What are the names of Santa's reindeer?
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You most probably know the names or at least some of the names of Santa’s reindeer from the 1949 hit ‘Rudolph the Red-Nosed Reindeer’ (bet you probably sang that in your head), but where did they originate from and are there 8 or 10 of them?
The origin of Santa's reindeer
Back in 1823, the poem ‘A Visit from Saint Nicholas’ or most commonly known as ‘Twas the Night before Christmas’ by Clement Clarke Moore referred to the ‘eight tiny reindeer’:
‘now Dasher! Now Dancer! Now Prancer and Vixen!
On Comet! On Cupid! On Donder and Blixem!’
By the late eighteenth century, children in the former New Amsterdam regarded Santa by ‘Sante Klaas’ from ‘Sinter Niklaas’, a Dutch name for St Nicholas which forms the basis of his name to this day. Donder and Blitzen are also Dutch names from ‘donder en bliksem’ which translates to ‘thunder and lightning’, a phrase which was a mild form of swearing in nineteenth century New York but was also modified in 1844. Moore changed the name of Blixem to Blitzen as it better rhymed with Vixen. Also in the ‘Rudolph the Red-Nosed Reindeer’ song, Marks changed ‘Donder’ to ‘Donner’ but there is some uncertainty whether he knew it was German or the word sounded better.
The other names of Santa’s reindeer we can assume were for the purpose of a memorable name to bellow when he rode off on his sleigh, and also names that rhymed and fitted to an iambic metre. Dasher and Dancer for example, are both metered and alliterative names and follow the tradition of naming animals after attributes. There is some uncertainty about this as it is also believed that the inspiration originated from the Norse god of thunder, Thor especially as in myths he rode a wagon through the skies which was led by his two goats named Gnasher and Cracker.
But the poem does not mention any name of Rudolph, so where did the most famous reindeer come from? Rudolph doesn’t actually appear in historical records until the twentieth century. Although the lyrics of the Rudolph song, written by Johnny Marks, were taken from the poem ‘Twas the Night before Christmas’, the character itself was actually based on a character crafted by the Montgomery Ward marketing team in 1939. The name Rudolph first appeared in a storybook by a Chicago department store’s adman Robert May to promote the holidays. It wasn’t until a decade later that this name was adapted into the hit song.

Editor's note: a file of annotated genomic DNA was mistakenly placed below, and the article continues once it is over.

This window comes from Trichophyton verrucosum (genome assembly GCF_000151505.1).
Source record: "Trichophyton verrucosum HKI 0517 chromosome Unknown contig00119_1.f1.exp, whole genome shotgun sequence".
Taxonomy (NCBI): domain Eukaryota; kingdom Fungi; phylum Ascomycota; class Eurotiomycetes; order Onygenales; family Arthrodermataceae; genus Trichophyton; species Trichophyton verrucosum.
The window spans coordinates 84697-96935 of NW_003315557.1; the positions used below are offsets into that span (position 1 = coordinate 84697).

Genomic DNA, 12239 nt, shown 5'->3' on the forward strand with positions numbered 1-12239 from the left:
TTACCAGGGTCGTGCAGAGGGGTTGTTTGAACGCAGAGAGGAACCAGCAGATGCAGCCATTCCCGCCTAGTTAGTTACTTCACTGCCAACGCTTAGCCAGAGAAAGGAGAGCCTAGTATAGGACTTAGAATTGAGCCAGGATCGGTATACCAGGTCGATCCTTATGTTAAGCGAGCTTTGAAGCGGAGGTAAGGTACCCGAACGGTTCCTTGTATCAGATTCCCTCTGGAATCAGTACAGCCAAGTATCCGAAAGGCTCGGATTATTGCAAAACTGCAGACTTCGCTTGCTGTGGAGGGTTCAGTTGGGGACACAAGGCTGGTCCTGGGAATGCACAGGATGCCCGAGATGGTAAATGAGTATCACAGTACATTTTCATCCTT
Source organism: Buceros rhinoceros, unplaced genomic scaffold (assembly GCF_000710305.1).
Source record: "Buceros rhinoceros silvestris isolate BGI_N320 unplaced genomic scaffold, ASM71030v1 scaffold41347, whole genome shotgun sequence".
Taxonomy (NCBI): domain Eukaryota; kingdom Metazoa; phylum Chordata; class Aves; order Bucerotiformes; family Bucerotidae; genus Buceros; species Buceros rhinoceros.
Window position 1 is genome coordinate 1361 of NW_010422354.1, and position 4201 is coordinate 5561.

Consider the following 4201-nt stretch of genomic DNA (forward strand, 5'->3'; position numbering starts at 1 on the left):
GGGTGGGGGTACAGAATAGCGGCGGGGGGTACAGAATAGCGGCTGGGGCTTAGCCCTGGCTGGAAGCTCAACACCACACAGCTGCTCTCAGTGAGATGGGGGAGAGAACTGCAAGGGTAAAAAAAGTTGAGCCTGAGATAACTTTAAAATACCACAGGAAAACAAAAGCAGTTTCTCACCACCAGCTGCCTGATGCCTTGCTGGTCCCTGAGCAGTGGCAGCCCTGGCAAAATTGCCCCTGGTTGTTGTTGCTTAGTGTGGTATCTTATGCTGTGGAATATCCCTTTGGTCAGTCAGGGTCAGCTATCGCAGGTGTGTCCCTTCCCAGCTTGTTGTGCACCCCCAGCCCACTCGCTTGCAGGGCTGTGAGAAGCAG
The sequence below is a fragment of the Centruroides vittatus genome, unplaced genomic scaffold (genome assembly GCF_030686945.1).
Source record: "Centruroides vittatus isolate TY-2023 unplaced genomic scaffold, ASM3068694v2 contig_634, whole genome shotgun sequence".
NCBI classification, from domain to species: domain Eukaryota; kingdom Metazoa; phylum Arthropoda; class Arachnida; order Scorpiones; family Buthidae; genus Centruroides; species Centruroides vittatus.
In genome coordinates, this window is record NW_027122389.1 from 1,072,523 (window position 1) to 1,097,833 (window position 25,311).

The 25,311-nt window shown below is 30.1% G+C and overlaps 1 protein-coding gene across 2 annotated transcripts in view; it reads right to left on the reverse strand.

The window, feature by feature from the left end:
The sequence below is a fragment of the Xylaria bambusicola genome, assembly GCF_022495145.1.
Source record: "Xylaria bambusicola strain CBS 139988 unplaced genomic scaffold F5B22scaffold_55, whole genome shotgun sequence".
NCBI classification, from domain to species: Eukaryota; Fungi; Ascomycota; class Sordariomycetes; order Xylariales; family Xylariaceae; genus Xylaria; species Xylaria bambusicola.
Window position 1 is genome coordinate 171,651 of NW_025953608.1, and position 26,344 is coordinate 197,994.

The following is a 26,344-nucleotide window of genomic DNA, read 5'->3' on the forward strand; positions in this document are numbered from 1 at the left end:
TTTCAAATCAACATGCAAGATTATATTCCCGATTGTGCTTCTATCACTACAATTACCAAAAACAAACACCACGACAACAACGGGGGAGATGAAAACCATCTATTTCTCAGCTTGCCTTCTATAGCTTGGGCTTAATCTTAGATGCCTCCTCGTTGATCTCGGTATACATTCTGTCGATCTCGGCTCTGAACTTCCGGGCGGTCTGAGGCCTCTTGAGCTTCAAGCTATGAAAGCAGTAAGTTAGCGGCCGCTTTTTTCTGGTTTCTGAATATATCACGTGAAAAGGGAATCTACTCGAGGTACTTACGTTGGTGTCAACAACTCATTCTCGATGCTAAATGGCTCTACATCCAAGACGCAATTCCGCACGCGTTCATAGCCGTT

How many reindeer are there?
Santa originally had 8 reindeer and it was until 1939 that Rudolph came into the scene to make 9. But through the years, lyrical confusion sparked a 10th name to Santa’s herd. Olive, ‘The Other Reindeer’, has been taken from a misunderstanding on the lyrics of the ‘Rudolph the Red-Nosed Reindeer’ song. Instead of “All of the other reindeer”, some people have thought it to be “Olive, the other reindeer” and so this mistake has generated a new reindeer character.
The personalities of Santa's reindeer
One of Santa’s fastest reindeer, Dasher originally came from the German word “Dascher” which means ‘purse maker’ in English, so Dasher can even sew!
Prancer is a very loyal reindeer and is often found in the factory with the elves prancing around with them. Prancer also has to look his best all the time as he never knows who he might meet next.
Vixen loves to put on a great show and show off with his magic tricks. He can be quite cheeky though when with the other reindeer as he likes to play tricks on them, but Santa loves his magic tricks as they can come in super handy on Christmas Eve when delivering presents.
Easy going and loves to play ball games with the fawns, Comet is the reindeer that all the children look up to and he loves the attention! He also has some words of wisdom, inspiring children to be on their best behaviour.
Cupid is the affectionate reindeer who often carries mistletoe. Cupid has a sweet tooth and mince pies are her favourite so make sure you leave them out on Christmas Eve! She also loves to sing much to the other reindeer's annoyance!
Originating from the Dutch word for thunder, Donner is always noticed when he enters a room due to his deep booming voice. Like Cupid, he also loves to sing, especially with his twin Blitzen who are duet together.
From the Dutch word for ‘lightning’, Blitzen is a fast and playful reindeer, just like a lightning bolt. He’s always on time as a result!
Santa’s guiding light, Rudolph joined after the original 8. He is a shy reindeer and at first was very self-conscious about himself and his red nose which many used to make fun of. It wasn’t until Santa recognised his shiny bulb of a nose as a gift in order to light the way with his beacon of light and lead them through snowy conditions. He loves to play hide and seek too, when he’s not working, although he does have an advantage against the other reindeer as he can light up dark spots in order to find his friends.
Are Santa’s reindeer female?
Santa’s reindeer have been depicted as males throughout the media but science proves that these depictions are in fact wrong.
Experts have stated that his reindeer are female as male reindeer lose their antlers in early December when mating season has ended, whilst female reindeer keep theirs throughout winter. As Santa’s reindeer’s are depicted with antlers, this can only lead to the conclusion that it is females that power the sleigh through the sky during the night of Christmas Eve each year.
Journey to Lapland this Winter
There's so much to see and do in lapland - catch a glimpse of Santa's reindeer in their natural habitat in the video below. If you're lucky, you may just get to meet Santa himself!